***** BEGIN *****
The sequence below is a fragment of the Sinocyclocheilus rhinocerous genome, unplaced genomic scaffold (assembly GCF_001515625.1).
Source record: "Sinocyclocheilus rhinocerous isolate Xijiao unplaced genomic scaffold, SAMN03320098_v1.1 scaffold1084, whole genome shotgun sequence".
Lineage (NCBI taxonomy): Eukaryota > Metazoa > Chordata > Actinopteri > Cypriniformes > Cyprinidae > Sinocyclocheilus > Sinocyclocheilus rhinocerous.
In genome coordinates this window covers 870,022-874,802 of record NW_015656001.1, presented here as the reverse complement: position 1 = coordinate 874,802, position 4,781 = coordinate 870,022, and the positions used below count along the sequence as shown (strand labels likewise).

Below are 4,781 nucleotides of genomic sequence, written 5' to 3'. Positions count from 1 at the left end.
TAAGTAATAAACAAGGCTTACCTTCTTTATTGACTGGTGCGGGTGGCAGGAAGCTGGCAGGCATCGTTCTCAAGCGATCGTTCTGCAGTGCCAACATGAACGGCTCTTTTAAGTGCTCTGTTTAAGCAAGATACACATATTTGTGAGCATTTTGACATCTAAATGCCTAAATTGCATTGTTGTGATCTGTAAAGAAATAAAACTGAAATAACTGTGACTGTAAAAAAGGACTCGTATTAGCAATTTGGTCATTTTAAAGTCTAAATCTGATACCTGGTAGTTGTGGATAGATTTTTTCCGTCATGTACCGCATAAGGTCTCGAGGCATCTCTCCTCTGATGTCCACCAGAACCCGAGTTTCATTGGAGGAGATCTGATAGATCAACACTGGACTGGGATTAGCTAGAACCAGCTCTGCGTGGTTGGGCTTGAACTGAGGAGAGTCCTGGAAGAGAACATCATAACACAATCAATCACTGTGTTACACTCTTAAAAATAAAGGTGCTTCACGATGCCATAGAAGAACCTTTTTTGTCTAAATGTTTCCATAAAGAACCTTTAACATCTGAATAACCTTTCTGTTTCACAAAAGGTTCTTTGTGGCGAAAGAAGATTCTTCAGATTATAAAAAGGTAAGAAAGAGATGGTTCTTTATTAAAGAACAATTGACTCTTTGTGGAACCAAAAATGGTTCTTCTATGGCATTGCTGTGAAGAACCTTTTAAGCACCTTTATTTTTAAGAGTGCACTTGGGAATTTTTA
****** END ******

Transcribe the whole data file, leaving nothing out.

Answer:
The sequence below is a fragment of the Sinocyclocheilus rhinocerous genome, unplaced genomic scaffold (assembly GCF_001515625.1).
Source record: "Sinocyclocheilus rhinocerous isolate Xijiao unplaced genomic scaffold, SAMN03320098_v1.1 scaffold1084, whole genome shotgun sequence".
Lineage (NCBI taxonomy): Eukaryota > Metazoa > Chordata > Actinopteri > Cypriniformes > Cyprinidae > Sinocyclocheilus > Sinocyclocheilus rhinocerous.
In genome coordinates this window covers 870,022-874,802 of record NW_015656001.1, presented here as the reverse complement: position 1 = coordinate 874,802, position 4,781 = coordinate 870,022, and the positions used below count along the sequence as shown (strand labels likewise).

Below are 4,781 nucleotides of genomic sequence, written 5' to 3'. Positions count from 1 at the left end.
TAAGTAATAAACAAGGCTTACCTTCTTTATTGACTGGTGCGGGTGGCAGGAAGCTGGCAGGCATCGTTCTCAAGCGATCGTTCTGCAGTGCCAACATGAACGGCTCTTTTAAGTGCTCTGTTTAAGCAAGATACACATATTTGTGAGCATTTTGACATCTAAATGCCTAAATTGCATTGTTGTGATCTGTAAAGAAATAAAACTGAAATAACTGTGACTGTAAAAAAGGACTCGTATTAGCAATTTGGTCATTTTAAAGTCTAAATCTGATACCTGGTAGTTGTGGATAGATTTTTTCCGTCATGTACCGCATAAGGTCTCGAGGCATCTCTCCTCTGATGTCCACCAGAACCCGAGTTTCATTGGAGGAGATCTGATAGATCAACACTGGACTGGGATTAGCTAGAACCAGCTCTGCGTGGTTGGGCTTGAACTGAGGAGAGTCCTGGAAGAGAACATCATAACACAATCAATCACTGTGTTACACTCTTAAAAATAAAGGTGCTTCACGATGCCATAGAAGAACCTTTTTTGTCTAAATGTTTCCATAAAGAACCTTTAACATCTGAATAACCTTTCTGTTTCACAAAAGGTTCTTTGTGGCGAAAGAAGATTCTTCAGATTATAAAAAGGTAAGAAAGAGATGGTTCTTTATTAAAGAACAATTGACTCTTTGTGGAACCAAAAATGGTTCTTCTATGGCATTGCTGTGAAGAACCTTTTAAGCACCTTTATTTTTAAGAGTGCACTTGGGAATTTTTA